Difficult conversations are essential when it comes to resolving conflict, enforcing standards of behaviour and creating new and practical solutions to specific problems. While avoiding difficult conversations adds cost and negatively impacts culture and performance, achieving great outcomes from them is often the catalyst for high performance, engagement and a positive workplace culture.
It often falls on the leader to have difficult conversations. As other people avoid them – or handle them poorly – they escalate up the chain, and the leader is often left to resolve issues that have built in intensity over time. This means that leaders have to become masters in the art of facilitating difficult conversations.
What makes certain conversations difficult?
If conversations were only concerned with facts, then there would rarely be a difficult conversation. However, all interactions are multifaceted, and we are always dealing with individual beliefs, values, emotions and self-worth judgements in addition to any facts. These hidden drivers are rarely acknowledged; yet act powerfully to turn any simple discussion into a difficult conversation.
An individual’s emotional and internal responses to a conversation can create extreme discomfort for both parties. Without awareness and mastery, these internal factors can override the rational components of the conversation and impact the ability to achieve a positive outcome.
People often avoid difficult conversations for fear of eliciting a negative reaction or emotion from the other party.
What should a leader do?
It is the job of a leader to help the person they are conversing with to manage the ‘conversational space’ – that is, to ensure that the conversation remain rational and doesn’t descend into the realm of emotions – so that valued outcomes can be achieved.
Seven tips for mastering the art of difficult conversations
- Enhance your emotional competence: It is the emotional and social elements that make conversations difficult. The more self-aware and empathetic you are, the more competently you can manage yourself and the environment to achieve the best outcome.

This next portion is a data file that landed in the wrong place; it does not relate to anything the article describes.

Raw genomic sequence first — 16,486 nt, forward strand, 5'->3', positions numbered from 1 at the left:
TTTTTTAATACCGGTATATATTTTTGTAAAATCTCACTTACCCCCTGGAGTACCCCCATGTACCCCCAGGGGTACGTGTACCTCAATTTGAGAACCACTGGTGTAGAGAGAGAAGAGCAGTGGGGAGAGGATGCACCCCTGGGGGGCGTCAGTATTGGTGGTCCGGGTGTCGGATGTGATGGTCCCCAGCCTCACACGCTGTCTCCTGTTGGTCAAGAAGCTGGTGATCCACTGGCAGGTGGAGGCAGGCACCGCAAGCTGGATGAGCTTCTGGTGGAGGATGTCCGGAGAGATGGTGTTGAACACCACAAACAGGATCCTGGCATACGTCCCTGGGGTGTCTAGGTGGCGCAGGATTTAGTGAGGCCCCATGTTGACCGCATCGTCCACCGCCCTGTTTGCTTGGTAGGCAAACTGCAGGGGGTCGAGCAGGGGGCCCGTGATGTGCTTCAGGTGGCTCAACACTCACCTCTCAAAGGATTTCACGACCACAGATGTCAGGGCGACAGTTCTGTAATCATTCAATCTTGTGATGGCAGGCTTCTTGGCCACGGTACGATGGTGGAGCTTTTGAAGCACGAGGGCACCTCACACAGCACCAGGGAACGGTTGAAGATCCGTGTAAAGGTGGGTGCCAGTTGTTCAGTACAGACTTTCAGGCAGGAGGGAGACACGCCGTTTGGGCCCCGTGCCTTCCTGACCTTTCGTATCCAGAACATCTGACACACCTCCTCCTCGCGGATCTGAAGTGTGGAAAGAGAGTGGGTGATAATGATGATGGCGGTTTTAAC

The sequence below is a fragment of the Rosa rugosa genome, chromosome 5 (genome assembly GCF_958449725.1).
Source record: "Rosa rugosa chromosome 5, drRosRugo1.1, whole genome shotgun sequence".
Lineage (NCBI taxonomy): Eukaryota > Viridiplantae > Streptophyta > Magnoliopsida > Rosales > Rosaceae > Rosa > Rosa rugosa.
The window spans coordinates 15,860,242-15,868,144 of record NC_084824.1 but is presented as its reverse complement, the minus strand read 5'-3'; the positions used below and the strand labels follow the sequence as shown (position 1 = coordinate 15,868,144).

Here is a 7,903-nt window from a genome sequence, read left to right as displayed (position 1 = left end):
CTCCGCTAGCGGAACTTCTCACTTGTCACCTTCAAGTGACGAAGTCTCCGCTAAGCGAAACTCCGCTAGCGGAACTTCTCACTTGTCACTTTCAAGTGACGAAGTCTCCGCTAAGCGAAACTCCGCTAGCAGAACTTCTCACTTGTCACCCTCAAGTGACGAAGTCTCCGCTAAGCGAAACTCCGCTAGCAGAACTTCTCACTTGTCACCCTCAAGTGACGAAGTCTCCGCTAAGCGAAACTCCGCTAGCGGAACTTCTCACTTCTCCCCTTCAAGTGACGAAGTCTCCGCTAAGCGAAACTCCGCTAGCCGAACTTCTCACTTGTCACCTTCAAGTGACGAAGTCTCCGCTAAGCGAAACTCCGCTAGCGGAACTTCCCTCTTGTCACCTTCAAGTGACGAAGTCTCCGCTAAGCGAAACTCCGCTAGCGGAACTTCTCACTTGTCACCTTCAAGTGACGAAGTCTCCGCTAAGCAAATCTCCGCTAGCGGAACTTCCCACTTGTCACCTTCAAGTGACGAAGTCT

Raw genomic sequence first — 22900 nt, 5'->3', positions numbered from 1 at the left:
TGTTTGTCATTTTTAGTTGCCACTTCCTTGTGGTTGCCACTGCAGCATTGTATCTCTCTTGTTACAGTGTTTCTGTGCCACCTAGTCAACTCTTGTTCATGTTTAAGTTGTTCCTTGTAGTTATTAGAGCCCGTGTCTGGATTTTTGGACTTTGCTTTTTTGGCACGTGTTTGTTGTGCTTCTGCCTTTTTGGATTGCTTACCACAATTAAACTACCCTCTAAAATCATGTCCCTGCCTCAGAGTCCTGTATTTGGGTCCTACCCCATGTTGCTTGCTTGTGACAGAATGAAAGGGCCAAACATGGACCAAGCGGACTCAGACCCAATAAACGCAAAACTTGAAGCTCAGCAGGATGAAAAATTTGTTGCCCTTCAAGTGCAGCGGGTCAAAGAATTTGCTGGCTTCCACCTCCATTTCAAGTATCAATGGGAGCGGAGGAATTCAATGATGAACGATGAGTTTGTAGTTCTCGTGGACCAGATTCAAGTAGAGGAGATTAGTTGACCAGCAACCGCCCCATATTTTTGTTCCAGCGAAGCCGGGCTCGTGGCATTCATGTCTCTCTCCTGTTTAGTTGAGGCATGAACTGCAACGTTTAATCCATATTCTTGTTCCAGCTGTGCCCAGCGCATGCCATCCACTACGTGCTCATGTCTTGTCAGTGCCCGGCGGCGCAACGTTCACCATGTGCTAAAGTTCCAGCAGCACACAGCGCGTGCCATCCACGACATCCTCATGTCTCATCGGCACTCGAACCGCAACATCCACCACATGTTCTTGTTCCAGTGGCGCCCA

- Avoid defensiveness: The five behaviours that demonstrate defensiveness – blame, denial, justification, attack and avoidance – all show up during difficult conversations. It’s important to remember that these behaviours are responses to emotions. They tend to increase the difficulty of the conversation, or derail it completely. Notice these behaviours and recognise that they are signals that you, or the other party, have shifted out of quality conversation and into unhelpful territory.
- Create certainty: Certainty reduces fear and decreases negative emotion and defensiveness. The more certainty you can create for both you and the person you are conversing with, the better. Try opening the conversation by clarifying what you will be discussing, for instance, “It is my intention to discuss your recent performance.” Then outline your expectations of the conversation, such as, “It is my expectation that we will review what has been occurring, and together build a specific plan.”
- Know your outcome: Great conversations have an outcome – at a minimum a series of agreed next steps. Be clear about what you want, and don’t try to achieve too much in one conversation. Instead aim to resolve one specific issue at a time.
- Prepare: Have all of the objective facts at hand. Prepare where, when and who else needs to be present.
- Set the ‘what' and negotiate the ‘how': The ‘what’ is your outcome, which provides certainty in the conversation. The ‘how’ is by what means your outcome will be achieved, and invites participation from both parties. For example, “It is a company standard that you are on time for each board meeting. How specifically can we ensure that this happens?" Being open to having unexpected solutions emerge as to ‘how’ makes it a valuable conversation.
- Practice: Mastery comes through practice. Role-play various difficult conversations with your coach, and take the time to reflect and learn after each one.